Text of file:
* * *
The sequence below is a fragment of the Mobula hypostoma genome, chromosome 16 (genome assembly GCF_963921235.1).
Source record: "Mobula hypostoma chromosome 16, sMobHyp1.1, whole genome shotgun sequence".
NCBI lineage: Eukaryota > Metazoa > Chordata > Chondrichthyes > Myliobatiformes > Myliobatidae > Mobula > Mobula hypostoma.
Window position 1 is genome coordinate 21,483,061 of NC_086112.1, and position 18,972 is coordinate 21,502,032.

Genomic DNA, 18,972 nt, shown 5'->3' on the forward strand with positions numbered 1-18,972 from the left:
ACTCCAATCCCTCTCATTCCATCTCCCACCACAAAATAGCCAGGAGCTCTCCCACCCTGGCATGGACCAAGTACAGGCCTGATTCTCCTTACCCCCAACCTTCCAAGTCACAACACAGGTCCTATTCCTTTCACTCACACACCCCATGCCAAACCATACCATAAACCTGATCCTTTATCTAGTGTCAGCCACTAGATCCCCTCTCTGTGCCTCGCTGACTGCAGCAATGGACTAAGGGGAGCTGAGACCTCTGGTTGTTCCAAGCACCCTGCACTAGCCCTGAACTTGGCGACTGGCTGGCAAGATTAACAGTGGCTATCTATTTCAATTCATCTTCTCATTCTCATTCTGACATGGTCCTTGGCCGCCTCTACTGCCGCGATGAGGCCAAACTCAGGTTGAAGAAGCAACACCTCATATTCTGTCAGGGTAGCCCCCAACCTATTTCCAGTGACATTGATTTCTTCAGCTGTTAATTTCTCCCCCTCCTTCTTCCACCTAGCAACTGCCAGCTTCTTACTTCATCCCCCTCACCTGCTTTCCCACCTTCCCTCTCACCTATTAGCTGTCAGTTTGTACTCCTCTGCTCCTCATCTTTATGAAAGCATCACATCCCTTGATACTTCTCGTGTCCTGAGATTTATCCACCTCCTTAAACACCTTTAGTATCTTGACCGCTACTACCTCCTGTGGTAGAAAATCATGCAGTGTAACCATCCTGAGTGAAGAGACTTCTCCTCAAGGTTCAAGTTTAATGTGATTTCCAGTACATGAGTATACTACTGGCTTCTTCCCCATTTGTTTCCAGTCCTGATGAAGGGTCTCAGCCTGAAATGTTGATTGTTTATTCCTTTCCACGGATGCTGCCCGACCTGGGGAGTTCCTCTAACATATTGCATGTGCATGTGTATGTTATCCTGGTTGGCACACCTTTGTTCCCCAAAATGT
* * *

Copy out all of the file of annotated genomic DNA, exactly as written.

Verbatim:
The sequence below is a fragment of the Mobula hypostoma genome, chromosome 16 (genome assembly GCF_963921235.1).
Source record: "Mobula hypostoma chromosome 16, sMobHyp1.1, whole genome shotgun sequence".
NCBI lineage: Eukaryota > Metazoa > Chordata > Chondrichthyes > Myliobatiformes > Myliobatidae > Mobula > Mobula hypostoma.
Window position 1 is genome coordinate 21,483,061 of NC_086112.1, and position 18,972 is coordinate 21,502,032.

Genomic DNA, 18,972 nt, shown 5'->3' on the forward strand with positions numbered 1-18,972 from the left:
ACTCCAATCCCTCTCATTCCATCTCCCACCACAAAATAGCCAGGAGCTCTCCCACCCTGGCATGGACCAAGTACAGGCCTGATTCTCCTTACCCCCAACCTTCCAAGTCACAACACAGGTCCTATTCCTTTCACTCACACACCCCATGCCAAACCATACCATAAACCTGATCCTTTATCTAGTGTCAGCCACTAGATCCCCTCTCTGTGCCTCGCTGACTGCAGCAATGGACTAAGGGGAGCTGAGACCTCTGGTTGTTCCAAGCACCCTGCACTAGCCCTGAACTTGGCGACTGGCTGGCAAGATTAACAGTGGCTATCTATTTCAATTCATCTTCTCATTCTCATTCTGACATGGTCCTTGGCCGCCTCTACTGCCGCGATGAGGCCAAACTCAGGTTGAAGAAGCAACACCTCATATTCTGTCAGGGTAGCCCCCAACCTATTTCCAGTGACATTGATTTCTTCAGCTGTTAATTTCTCCCCCTCCTTCTTCCACCTAGCAACTGCCAGCTTCTTACTTCATCCCCCTCACCTGCTTTCCCACCTTCCCTCTCACCTATTAGCTGTCAGTTTGTACTCCTCTGCTCCTCATCTTTATGAAAGCATCACATCCCTTGATACTTCTCGTGTCCTGAGATTTATCCACCTCCTTAAACACCTTTAGTATCTTGACCGCTACTACCTCCTGTGGTAGAAAATCATGCAGTGTAACCATCCTGAGTGAAGAGACTTCTCCTCAAGGTTCAAGTTTAATGTGATTTCCAGTACATGAGTATACTACTGGCTTCTTCCCCATTTGTTTCCAGTCCTGATGAAGGGTCTCAGCCTGAAATGTTGATTGTTTATTCCTTTCCACGGATGCTGCCCGACCTGGGGAGTTCCTCTAACATATTGCATGTGCATGTGTATGTTATCCTGGTTGGCACACCTTTGTTCCCCAAAATGT